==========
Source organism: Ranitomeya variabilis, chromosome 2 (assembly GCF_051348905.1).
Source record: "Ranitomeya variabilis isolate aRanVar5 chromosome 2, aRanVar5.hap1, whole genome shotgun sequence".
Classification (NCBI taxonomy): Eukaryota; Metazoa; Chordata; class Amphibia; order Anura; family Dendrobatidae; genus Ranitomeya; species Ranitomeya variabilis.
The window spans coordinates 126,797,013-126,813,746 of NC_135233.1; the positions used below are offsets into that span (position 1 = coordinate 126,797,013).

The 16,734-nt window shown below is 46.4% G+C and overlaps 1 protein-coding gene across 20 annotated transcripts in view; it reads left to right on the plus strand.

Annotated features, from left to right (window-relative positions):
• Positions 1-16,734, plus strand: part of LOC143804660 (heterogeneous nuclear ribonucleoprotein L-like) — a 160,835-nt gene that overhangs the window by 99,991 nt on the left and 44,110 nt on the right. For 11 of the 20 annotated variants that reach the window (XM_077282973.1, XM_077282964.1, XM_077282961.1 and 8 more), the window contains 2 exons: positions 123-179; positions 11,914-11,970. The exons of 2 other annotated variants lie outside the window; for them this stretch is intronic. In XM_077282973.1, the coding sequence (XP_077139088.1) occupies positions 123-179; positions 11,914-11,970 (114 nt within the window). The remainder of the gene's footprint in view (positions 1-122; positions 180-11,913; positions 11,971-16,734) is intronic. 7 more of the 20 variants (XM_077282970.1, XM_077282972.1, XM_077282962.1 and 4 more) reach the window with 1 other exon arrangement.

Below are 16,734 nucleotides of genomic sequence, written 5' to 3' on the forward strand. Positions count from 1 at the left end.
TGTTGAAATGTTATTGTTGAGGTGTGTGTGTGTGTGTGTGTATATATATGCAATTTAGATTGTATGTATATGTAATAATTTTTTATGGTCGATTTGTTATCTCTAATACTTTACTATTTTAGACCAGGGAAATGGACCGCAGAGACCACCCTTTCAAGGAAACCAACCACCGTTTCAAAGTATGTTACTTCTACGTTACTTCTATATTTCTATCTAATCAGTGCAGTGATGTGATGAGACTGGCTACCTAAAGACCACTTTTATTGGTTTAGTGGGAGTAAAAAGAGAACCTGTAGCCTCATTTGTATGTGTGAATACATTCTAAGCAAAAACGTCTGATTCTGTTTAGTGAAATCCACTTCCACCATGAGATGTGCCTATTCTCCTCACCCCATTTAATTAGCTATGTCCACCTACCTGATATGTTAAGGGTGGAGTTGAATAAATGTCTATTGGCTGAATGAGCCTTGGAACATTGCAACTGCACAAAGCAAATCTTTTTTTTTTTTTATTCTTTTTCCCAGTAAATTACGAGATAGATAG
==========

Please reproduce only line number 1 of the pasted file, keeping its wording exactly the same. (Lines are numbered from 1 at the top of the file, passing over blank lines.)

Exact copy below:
Source organism: Ranitomeya variabilis, chromosome 2 (assembly GCF_051348905.1).